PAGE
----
Lightning Bug Camera Trigger


This is my review of the MK Controls Lightning Bug Camera Trigger. This review includes real world examples of shots I have taken with the Lightning Bug trigger. So to begin the review, what is the Lightning Bug trigger and what does it do?

What Is The Lightning Bug Camera Trigger?

The Lightning Bug camera trigger trips the shutter of the camera, allowing you to capture lightning photos. According to the MK Controls website, the camera trigger works by using a photodiode to detect the infrared pulse emitted by a lightning flash as it vaporizes air molecules and water molecules. This detection activates the trigger to trip the shutter of your camera and capture the lightning bolt.

The Lightning Bug mounts via the hot shoe of most DSLR cameras. It has a tension ring to tighten the trigger to the camera when mounting. I found it was very easy to mount the trigger to both my Canon 70D and 5Ds cameras. The connection of the trigger to the camera is achieved using a cable that plugs into the left side of the lightning bug and connects to the camera’s remote plug. The manufacturer provides cables to fit most cameras. Just be sure to order the cable that fits your particular camera brand and model.

camera trigger side
camera trigger front
camera trigger

To use the trigger, first, you remove the rear battery cover and insert one 9 volt battery. The trigger has a lighted scale on the top of the unit. It has a small lightning symbol on the top right that lights up when the unit detects a lightning flash. It also has 3 weather-sealed buttons for adjusting the settings of the trigger. The left-hand button is the power button, and the right and left arrow buttons are used to adjust the settings. Be sure to read the manual that comes with the trigger. You can adjust the sensitivity, the number of shots per second, etc. In my testing, I prefer the sensitivity setting one bar below maximum. This does capture a lot of shots where the lightning bolt is inside a cloud, but it assures I don’t miss any visible lightning bolts. My setting for shots per second is 5. This allows multiple images and catches some strikes that repeatedly flash several times. Here are some shots that were taken with my Lightning Bug Trigger:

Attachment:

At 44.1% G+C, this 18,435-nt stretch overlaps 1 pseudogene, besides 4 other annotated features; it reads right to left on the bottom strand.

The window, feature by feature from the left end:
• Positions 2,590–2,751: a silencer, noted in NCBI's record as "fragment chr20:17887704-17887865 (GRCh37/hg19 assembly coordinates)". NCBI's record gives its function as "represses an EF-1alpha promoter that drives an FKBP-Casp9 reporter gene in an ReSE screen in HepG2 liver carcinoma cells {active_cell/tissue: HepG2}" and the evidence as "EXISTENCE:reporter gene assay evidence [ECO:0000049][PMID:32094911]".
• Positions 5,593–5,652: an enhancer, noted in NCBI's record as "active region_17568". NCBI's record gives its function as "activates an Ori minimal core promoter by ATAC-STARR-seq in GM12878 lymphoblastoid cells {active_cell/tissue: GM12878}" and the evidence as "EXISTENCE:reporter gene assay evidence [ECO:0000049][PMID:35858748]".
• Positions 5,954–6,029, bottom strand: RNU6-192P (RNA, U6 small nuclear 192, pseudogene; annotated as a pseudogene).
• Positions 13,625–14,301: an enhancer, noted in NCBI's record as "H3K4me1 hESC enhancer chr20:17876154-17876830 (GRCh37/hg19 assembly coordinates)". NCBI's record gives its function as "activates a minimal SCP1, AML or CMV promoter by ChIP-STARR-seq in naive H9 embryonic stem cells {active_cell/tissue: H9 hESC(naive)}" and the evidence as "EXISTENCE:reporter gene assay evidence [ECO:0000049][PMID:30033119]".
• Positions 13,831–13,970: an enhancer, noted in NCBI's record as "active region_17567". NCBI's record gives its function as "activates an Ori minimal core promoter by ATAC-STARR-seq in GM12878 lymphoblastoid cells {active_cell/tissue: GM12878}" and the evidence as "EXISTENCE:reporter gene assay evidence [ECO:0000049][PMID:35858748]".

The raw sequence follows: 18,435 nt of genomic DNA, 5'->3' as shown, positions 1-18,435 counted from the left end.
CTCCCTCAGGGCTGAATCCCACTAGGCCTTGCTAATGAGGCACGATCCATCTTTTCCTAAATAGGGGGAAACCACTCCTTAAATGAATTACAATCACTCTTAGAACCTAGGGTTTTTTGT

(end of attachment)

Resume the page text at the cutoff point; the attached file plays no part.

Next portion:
daylight lightning 1
daylight lightning 2
daylight lightning 3


I would be remiss if I didn’t mention safety when using this device or shooting lightning in general. Lightning is dangerous and unpredictable. Always keep your safety in mind. A great shot isn’t worth your life. My safety precautions include always remaining undercover when shooting. If I am traveling to a spot to shoot, I remain in my vehicle once my lightning app indicates lightning within 20 miles. I also use a composite tripod to lessen the chance of a lightning strike on my camera. Believe me, on more than one occasion I have had a lightning strike close enough to my vehicle to make me recite a few choice words not fit for mixed company!


I recommend the Lightning Bug Camera Trigger from MK Controls for any photographer who is serious about capturing great lightning shots. I recently purchased a second one for my backup camera to allow me to cover more of the sky. The Lightning Bug is easy to set up, has a small learning curve, and works great after initial setup. Battery life is long if you turn it off or remove the batteries between shooting sessions. When I lived in Florida for several years when lightning is common, I only changed the batteries once in an entire year.

If you want to learn more and take your photography journey to the next level, you might like the Photography Master Class. This video course will definitely help you on your journey to be a better photographer.

Check out more great photography tips on our Photography Tips & Tricks page.

*Affiliate disclosure- if you purchase the Lightning Bug Camera Trigger from one of the links on this page, we receive a small affiliate commission. This is the best thing you can do to help support our site.